Should one lie to win? Should one speak the truth and hurt one’s loved ones? What are we to make of moral luck, when we perform actions that unbeknownst to us produce welfare in the world? Is love greater than any imperative of truth? To disentangle oneself from such dilemmas, the Mahabharata (or Krishna, more precisely) suggests that what constitutes an ethical individual action may transform into something unethical when viewed in totality of all actions involved
Share this on
For a millennium after Bharata’s Natyashastra devised in 1st-2nd century CE a taxonomy of 49 emotional states (bhavas) and corresponding nine mimetic strategies to evoke them (rasas) on stage or in print, there remained the question of how bhavas and rasas linked. How do emotional states transmute into aesthetic experiences for audiences of theatre and readers of text?
The great Kashmiri savant-sages, Anandavardhana and Abhinavagupta, offered theories on dhvani—or ‘poetic suggestion’—which they argued were means to universalise the experience of a rasa without being bogged down in the contingent history of individual selves. Their explanatory model dovetailed into the tectonic split that runs through Indian intellectual thought: how to reconcile the individuality of aspiration with the unity of collective experience? When dealing with an epic text like the Mahabharata—as we arrive into it today, divorced from history and tradition—we are faced with an old problem: how must we try to reconcile the polyvalent nature of dharma with the experiential unity of rasa? Is it possible to extract a dominant emotional experience as a reader of these epics? Anandavardhana argued that while the Ramayana was animated by karuna (compassion) as its archetypal emotion—starting from its opening scenes that involves the killing of krauncha birds which precipitates a despair-filled outpouring—when we speak of the Mahabharata, the supra-emotion is shantam (or tranquillity that arrives from liberation). This, of course, comports with the soteriological goals of Indian thought but it nevertheless poses the obvious question of how to understand an epic as being marked by tranquillity when its characters are often at their worst behaviours?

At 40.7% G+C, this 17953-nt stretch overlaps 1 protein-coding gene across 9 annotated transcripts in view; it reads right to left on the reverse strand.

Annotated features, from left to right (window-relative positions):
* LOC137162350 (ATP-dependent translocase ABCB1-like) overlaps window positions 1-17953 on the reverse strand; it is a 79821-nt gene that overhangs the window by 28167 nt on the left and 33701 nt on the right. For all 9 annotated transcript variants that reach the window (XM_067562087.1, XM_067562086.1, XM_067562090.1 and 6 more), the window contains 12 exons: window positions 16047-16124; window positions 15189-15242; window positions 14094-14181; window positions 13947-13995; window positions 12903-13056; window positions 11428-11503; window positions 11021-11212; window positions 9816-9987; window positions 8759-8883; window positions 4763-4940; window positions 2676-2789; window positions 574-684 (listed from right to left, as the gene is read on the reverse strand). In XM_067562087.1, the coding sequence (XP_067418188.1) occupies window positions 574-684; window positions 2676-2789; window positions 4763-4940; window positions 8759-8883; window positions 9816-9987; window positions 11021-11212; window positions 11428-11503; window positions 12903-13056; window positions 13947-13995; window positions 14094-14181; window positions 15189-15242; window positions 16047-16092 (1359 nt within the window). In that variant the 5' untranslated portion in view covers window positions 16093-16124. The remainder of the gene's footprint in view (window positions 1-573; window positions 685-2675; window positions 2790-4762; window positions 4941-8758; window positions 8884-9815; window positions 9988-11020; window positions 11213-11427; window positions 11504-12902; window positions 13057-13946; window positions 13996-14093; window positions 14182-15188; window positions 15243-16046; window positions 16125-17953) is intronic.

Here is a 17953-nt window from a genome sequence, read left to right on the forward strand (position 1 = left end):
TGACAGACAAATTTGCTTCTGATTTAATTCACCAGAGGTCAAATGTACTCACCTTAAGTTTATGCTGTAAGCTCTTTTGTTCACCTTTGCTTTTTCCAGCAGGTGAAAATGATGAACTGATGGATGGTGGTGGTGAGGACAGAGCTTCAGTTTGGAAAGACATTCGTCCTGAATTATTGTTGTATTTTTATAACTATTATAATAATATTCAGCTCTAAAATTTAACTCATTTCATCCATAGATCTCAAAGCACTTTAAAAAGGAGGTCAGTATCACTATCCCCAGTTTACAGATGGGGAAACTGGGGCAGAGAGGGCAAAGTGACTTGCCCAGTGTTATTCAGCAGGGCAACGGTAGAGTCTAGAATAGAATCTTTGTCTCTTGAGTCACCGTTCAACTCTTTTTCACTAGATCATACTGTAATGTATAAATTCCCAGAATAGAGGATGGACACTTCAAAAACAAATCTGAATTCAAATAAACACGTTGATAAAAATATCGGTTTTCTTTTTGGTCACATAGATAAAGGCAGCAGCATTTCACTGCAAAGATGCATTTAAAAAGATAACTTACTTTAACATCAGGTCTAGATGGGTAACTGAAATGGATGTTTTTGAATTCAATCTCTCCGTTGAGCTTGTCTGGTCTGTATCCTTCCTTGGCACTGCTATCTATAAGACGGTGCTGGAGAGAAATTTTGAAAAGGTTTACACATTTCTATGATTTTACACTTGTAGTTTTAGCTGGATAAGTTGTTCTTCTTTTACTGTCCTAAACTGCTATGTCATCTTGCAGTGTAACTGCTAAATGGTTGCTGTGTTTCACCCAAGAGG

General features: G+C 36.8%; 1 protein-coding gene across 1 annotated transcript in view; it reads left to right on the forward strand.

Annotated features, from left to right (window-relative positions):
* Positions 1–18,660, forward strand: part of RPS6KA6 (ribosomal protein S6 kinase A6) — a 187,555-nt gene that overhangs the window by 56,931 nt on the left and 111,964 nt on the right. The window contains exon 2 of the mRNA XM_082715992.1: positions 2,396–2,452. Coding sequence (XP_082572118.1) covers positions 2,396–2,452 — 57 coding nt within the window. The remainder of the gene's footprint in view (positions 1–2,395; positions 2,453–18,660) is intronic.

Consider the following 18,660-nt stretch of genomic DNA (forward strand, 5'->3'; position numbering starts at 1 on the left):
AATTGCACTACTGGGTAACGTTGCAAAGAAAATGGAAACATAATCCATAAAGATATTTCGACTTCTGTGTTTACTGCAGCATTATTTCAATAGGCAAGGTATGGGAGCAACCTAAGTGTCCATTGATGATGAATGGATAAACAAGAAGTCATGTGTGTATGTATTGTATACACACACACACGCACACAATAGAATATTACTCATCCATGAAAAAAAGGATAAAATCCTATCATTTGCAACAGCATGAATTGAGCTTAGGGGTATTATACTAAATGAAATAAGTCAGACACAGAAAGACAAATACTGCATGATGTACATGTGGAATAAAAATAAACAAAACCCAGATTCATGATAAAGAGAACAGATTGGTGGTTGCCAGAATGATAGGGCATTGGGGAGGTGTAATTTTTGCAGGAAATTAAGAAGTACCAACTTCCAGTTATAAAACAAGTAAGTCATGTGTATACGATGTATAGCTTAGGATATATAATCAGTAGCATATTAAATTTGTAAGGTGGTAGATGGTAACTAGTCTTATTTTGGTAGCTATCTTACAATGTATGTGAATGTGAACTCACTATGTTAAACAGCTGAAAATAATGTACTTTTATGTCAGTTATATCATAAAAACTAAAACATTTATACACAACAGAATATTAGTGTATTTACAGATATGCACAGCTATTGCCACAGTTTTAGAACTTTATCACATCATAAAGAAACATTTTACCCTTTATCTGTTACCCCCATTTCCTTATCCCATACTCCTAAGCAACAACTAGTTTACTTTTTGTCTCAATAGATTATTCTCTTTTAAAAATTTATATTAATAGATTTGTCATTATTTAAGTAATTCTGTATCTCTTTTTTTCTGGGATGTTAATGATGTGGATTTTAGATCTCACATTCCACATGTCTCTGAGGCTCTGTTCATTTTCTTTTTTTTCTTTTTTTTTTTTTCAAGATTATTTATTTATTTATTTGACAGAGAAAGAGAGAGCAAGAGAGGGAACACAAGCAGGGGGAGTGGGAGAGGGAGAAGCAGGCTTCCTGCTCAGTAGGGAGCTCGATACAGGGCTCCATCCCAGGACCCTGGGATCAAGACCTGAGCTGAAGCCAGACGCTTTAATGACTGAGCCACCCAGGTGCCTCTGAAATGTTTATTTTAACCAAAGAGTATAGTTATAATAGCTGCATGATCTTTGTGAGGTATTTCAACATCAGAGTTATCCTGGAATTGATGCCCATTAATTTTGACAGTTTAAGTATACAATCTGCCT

The answer to this question is complex and is a wider discussion; but from a practitioner’s point of view—as a performer or writer—a more immediate challenge manifests. How does one ‘manufacture’ tranquillity on the page or on stage? Perhaps it is this impossibility of dramatising tranquillity—that inner stillness—on stage or in a text that led Bharata’s Natyashastra to propose only eight rasas (rather than the now popular ‘navarasa’ by excluding tranquillity). That said, this question of how to evoke a rasa and sustain it through a scene finds its analogue in the question of how to discover one’s own dharma, one’s own ethical bearings with respect to oneself and others, and replicate it over the course of a life. What Indian tradition tells us is that emotional content and ethicised actions are fleeting and fast changing. Art and theoreticians of art may have found a workaround by producing stable rasas through technique and a grammar of aesthetics, but the question of how to ‘manufacture’ dharma remains unresolveable. The conservative answer is to critically relive the course of life and actions performed by one’s ancestors. Perhaps the real wisdom in Anandavardhana’s assessment that tranquillity is the Mahabharata’s dominant emotional archetype was his way of suggesting that the essence of the Mahabharata—that great forest of dharma—can never be produced on stage or in text except as an approximation and that too only fleetingly. We may experience this on a page or two; we may arrive into tranquillity after hours of colour, song, emotion and drama on stage. For a moment, dharma and rasa converge, and then like some fission experiment, they split again, fragmenting, scattering and pursuing their spectral paths, with us once again scrambling to reconcile the ethicised outer worlds with emotions that spraypaint the interior landscape.